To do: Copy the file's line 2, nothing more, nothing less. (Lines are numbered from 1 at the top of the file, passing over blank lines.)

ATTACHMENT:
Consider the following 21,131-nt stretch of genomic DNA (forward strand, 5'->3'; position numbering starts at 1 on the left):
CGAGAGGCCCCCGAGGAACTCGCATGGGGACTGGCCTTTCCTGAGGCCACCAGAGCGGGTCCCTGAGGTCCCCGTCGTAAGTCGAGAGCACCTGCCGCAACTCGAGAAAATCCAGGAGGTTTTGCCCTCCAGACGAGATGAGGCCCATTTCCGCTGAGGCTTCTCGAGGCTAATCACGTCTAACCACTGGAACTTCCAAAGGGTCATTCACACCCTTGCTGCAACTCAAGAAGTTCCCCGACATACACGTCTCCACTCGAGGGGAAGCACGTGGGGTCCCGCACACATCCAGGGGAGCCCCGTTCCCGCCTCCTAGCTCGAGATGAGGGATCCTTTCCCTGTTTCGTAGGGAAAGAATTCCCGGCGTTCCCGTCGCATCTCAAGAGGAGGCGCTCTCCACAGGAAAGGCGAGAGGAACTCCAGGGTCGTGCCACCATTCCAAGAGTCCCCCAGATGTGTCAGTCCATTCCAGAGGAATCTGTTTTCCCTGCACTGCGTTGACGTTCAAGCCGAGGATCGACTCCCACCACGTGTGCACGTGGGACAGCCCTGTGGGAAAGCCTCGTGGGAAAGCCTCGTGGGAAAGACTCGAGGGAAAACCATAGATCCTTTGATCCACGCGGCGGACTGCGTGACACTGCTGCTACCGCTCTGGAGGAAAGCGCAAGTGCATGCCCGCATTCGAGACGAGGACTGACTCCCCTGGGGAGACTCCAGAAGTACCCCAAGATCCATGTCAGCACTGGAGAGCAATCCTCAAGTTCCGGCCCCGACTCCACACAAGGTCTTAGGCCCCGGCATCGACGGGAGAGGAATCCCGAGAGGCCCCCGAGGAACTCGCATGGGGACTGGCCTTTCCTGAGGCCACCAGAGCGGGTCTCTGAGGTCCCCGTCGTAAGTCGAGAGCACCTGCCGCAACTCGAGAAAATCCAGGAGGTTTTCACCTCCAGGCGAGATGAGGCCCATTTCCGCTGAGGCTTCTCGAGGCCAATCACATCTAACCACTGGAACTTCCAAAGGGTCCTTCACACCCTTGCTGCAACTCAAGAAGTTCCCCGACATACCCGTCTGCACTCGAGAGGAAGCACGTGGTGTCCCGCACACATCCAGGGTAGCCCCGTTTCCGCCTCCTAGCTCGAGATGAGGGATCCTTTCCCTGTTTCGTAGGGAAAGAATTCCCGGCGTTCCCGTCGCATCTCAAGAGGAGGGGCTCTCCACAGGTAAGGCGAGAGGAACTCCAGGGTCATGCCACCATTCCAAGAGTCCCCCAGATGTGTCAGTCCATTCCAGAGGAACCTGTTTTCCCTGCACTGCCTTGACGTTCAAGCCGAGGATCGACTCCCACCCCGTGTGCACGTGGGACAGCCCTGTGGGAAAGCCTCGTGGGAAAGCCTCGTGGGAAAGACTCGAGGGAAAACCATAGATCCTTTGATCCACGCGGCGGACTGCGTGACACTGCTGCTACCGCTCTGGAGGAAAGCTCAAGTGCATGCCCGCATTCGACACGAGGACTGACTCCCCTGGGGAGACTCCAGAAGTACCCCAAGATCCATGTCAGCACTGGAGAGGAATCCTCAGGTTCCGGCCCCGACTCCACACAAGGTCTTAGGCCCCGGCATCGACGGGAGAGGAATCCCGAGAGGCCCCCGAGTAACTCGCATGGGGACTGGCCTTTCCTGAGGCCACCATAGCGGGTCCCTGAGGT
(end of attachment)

CGAGAGGCCCCCGAGGAACTCGCATGGGGACTGGCCTTTCCTGAGGCCACCAGAGCGGGTCCCTGAGGTCCCCGTCGTAAGTCGAGAGCACCTGCCGCAACTCGAGAAAATCCAGGAGGTTTTGCCCTCCAGACGAGATGAGGCCCATTTCCGCTGAGGCTTCTCGAGGCTAATCACGTCTAACCACTGGAACTTCCAAAGGGTCATTCACACCCTTGCTGCAACTCAAGAAGTTCCCCGACATACACGTCTCCACTCGAGGGGAAGCACGTGGGGTCCCGCACACATCCAGGGGAGCCCCGTTCCCGCCTCCTAGCTCGAGATGAGGGATCCTTTCCCTGTTTCGTAGGGAAAGAATTCCCGGCGTTCCCGTCGCATCTCAAGAGGAGGCGCTCTCCACAGGAAAGGCGAGAGGAACTCCAGGGTCGTGCCACCATTCCAAGAGTCCCCCAGATGTGTCAGTCCATTCCAGAGGAATCTGTTTTCCCTGCACTGCGTTGACGTTCAAGCCGAGGATCGACTCCCACCACGTGTGCACGTGGGACAGCCCTGTGGGAAAGCCTCGTGGGAAAGCCTCGTGGGAAAGACTCGAGGGAAAACCATAGATCCTTTGATCCACGCGGCGGACTGCGTGACACTGCTGCTACCGCTCTGGAGGAAAGCGCAAGTGCATGCCCGCATTCGAGACGAGGACTGACTCCCCTGGGGAGACTCCAGAAGTACCCCAAGATCCATGTCAGCACTGGAGAGCAATCCTCAAGTTCCGGCCCCGACTCCACACAAGGTCTTAGGCCCCGGCATCGACGGGAGAGGAATCCCGAGAGGCCCCCGAGGAACTCGCATGGGGACTGGCCTTTCCTGAGGCCACCAGAGCGGGTCTCTGAGGTCCCCGTCGTAAGTCGAGAGCACCTGCCGCAACTCGAGAAAATCCAGGAGGTTTTCACCTCCAGGCGAGATGAGGCCCATTTCCGCTGAGGCTTCTCGAGGCCAATCACATCTAACCACTGGAACTTCCAAAGGGTCCTTCACACCCTTGCTGCAACTCAAGAAGTTCCCCGACATACCCGTCTGCACTCGAGAGGAAGCACGTGGTGTCCCGCACACATCCAGGGTAGCCCCGTTTCCGCCTCCTAGCTCGAGATGAGGGATCCTTTCCCTGTTTCGTAGGGAAAGAATTCCCGGCGTTCCCGTCGCATCTCAAGAGGAGGGGCTCTCCACAGGTAAGGCGAGAGGAACTCCAGGGTCATGCCACCATTCCAAGAGTCCCCCAGATGTGTCAGTCCATTCCAGAGGAACCTGTTTTCCCTGCACTGCCTTGACGTTCAAGCCGAGGATCGACTCCCACCCCGTGTGCACGTGGGACAGCCCTGTGGGAAAGCCTCGTGGGAAAGCCTCGTGGGAAAGACTCGAGGGAAAACCATAGATCCTTTGATCCACGCGGCGGACTGCGTGACACTGCTGCTACCGCTCTGGAGGAAAGCTCAAGTGCATGCCCGCATTCGACACGAGGACTGACTCCCCTGGGGAGACTCCAGAAGTACCCCAAGATCCATGTCAGCACTGGAGAGGAATCCTCAGGTTCCGGCCCCGACTCCACACAAGGTCTTAGGCCCCGGCATCGACGGGAGAGGAATCCCGAGAGGCCCCCGAGTAACTCGCATGGGGACTGGCCTTTCCTGAGGCCACCATAGCGGGTCCCTGAGGT